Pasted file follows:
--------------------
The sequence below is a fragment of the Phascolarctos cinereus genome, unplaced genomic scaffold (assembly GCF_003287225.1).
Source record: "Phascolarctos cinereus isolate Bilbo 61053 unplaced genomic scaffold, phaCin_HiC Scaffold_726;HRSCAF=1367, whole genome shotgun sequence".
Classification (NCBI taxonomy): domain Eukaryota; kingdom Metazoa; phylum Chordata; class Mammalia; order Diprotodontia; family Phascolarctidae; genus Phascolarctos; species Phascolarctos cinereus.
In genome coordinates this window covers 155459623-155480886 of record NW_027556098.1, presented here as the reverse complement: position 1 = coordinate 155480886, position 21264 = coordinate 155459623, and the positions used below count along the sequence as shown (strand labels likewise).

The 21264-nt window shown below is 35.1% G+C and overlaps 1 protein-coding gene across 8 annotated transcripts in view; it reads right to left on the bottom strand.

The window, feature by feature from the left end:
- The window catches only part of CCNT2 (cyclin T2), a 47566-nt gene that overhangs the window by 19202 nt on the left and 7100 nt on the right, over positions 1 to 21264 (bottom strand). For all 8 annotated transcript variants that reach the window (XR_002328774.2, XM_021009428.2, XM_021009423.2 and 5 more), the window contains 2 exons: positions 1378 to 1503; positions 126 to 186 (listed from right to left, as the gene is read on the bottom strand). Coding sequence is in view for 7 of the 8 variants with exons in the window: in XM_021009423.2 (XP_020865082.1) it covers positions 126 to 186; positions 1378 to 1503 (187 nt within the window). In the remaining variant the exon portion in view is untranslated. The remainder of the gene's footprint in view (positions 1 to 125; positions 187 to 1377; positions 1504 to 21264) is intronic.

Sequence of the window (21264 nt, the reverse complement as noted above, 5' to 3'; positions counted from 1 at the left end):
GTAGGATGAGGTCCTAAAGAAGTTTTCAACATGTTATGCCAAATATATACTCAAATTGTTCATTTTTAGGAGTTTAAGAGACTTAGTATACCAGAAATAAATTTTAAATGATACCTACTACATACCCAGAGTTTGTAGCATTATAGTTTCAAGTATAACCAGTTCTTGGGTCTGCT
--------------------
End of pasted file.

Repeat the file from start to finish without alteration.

The sequence below is a fragment of the Phascolarctos cinereus genome, unplaced genomic scaffold (assembly GCF_003287225.1).
Source record: "Phascolarctos cinereus isolate Bilbo 61053 unplaced genomic scaffold, phaCin_HiC Scaffold_726;HRSCAF=1367, whole genome shotgun sequence".
Classification (NCBI taxonomy): domain Eukaryota; kingdom Metazoa; phylum Chordata; class Mammalia; order Diprotodontia; family Phascolarctidae; genus Phascolarctos; species Phascolarctos cinereus.
In genome coordinates this window covers 155459623-155480886 of record NW_027556098.1, presented here as the reverse complement: position 1 = coordinate 155480886, position 21264 = coordinate 155459623, and the positions used below count along the sequence as shown (strand labels likewise).

The 21264-nt window shown below is 35.1% G+C and overlaps 1 protein-coding gene across 8 annotated transcripts in view; it reads right to left on the bottom strand.

The window, feature by feature from the left end:
- The window catches only part of CCNT2 (cyclin T2), a 47566-nt gene that overhangs the window by 19202 nt on the left and 7100 nt on the right, over positions 1 to 21264 (bottom strand). For all 8 annotated transcript variants that reach the window (XR_002328774.2, XM_021009428.2, XM_021009423.2 and 5 more), the window contains 2 exons: positions 1378 to 1503; positions 126 to 186 (listed from right to left, as the gene is read on the bottom strand). Coding sequence is in view for 7 of the 8 variants with exons in the window: in XM_021009423.2 (XP_020865082.1) it covers positions 126 to 186; positions 1378 to 1503 (187 nt within the window). In the remaining variant the exon portion in view is untranslated. The remainder of the gene's footprint in view (positions 1 to 125; positions 187 to 1377; positions 1504 to 21264) is intronic.

Sequence of the window (21264 nt, the reverse complement as noted above, 5' to 3'; positions counted from 1 at the left end):
GTAGGATGAGGTCCTAAAGAAGTTTTCAACATGTTATGCCAAATATATACTCAAATTGTTCATTTTTAGGAGTTTAAGAGACTTAGTATACCAGAAATAAATTTTAAATGATACCTACTACATACCCAGAGTTTGTAGCATTATAGTTTCAAGTATAACCAGTTCTTGGGTCTGCT